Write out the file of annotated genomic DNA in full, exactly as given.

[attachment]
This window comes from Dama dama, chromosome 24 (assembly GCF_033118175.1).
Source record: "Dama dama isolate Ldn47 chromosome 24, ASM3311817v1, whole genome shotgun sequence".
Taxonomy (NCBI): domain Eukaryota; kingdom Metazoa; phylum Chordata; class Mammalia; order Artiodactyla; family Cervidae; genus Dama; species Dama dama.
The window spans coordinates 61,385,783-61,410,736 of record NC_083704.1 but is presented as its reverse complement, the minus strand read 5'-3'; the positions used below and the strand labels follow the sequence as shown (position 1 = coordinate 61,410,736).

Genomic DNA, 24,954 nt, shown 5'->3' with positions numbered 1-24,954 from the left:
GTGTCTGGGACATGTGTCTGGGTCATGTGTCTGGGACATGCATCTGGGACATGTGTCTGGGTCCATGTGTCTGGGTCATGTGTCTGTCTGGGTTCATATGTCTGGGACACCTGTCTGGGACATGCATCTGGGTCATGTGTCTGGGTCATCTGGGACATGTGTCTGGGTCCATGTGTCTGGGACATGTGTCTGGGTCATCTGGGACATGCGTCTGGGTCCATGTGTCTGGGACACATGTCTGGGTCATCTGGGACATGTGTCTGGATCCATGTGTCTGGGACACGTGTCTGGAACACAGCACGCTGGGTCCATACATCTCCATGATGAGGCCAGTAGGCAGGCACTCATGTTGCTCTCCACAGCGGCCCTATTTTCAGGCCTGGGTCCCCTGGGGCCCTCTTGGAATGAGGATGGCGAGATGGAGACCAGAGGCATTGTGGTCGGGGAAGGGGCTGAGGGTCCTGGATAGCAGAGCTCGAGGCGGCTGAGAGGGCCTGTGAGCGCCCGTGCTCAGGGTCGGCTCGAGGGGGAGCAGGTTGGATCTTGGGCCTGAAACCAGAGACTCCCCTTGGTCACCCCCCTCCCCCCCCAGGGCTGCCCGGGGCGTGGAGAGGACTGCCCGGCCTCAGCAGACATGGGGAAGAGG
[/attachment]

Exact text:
This window comes from Dama dama, chromosome 24 (assembly GCF_033118175.1).
Source record: "Dama dama isolate Ldn47 chromosome 24, ASM3311817v1, whole genome shotgun sequence".
Taxonomy (NCBI): domain Eukaryota; kingdom Metazoa; phylum Chordata; class Mammalia; order Artiodactyla; family Cervidae; genus Dama; species Dama dama.
The window spans coordinates 61,385,783-61,410,736 of record NC_083704.1 but is presented as its reverse complement, the minus strand read 5'-3'; the positions used below and the strand labels follow the sequence as shown (position 1 = coordinate 61,410,736).

Genomic DNA, 24,954 nt, shown 5'->3' with positions numbered 1-24,954 from the left:
GTGTCTGGGACATGTGTCTGGGTCATGTGTCTGGGACATGCATCTGGGACATGTGTCTGGGTCCATGTGTCTGGGTCATGTGTCTGTCTGGGTTCATATGTCTGGGACACCTGTCTGGGACATGCATCTGGGTCATGTGTCTGGGTCATCTGGGACATGTGTCTGGGTCCATGTGTCTGGGACATGTGTCTGGGTCATCTGGGACATGCGTCTGGGTCCATGTGTCTGGGACACATGTCTGGGTCATCTGGGACATGTGTCTGGATCCATGTGTCTGGGACACGTGTCTGGAACACAGCACGCTGGGTCCATACATCTCCATGATGAGGCCAGTAGGCAGGCACTCATGTTGCTCTCCACAGCGGCCCTATTTTCAGGCCTGGGTCCCCTGGGGCCCTCTTGGAATGAGGATGGCGAGATGGAGACCAGAGGCATTGTGGTCGGGGAAGGGGCTGAGGGTCCTGGATAGCAGAGCTCGAGGCGGCTGAGAGGGCCTGTGAGCGCCCGTGCTCAGGGTCGGCTCGAGGGGGAGCAGGTTGGATCTTGGGCCTGAAACCAGAGACTCCCCTTGGTCACCCCCCTCCCCCCCCAGGGCTGCCCGGGGCGTGGAGAGGACTGCCCGGCCTCAGCAGACATGGGGAAGAGG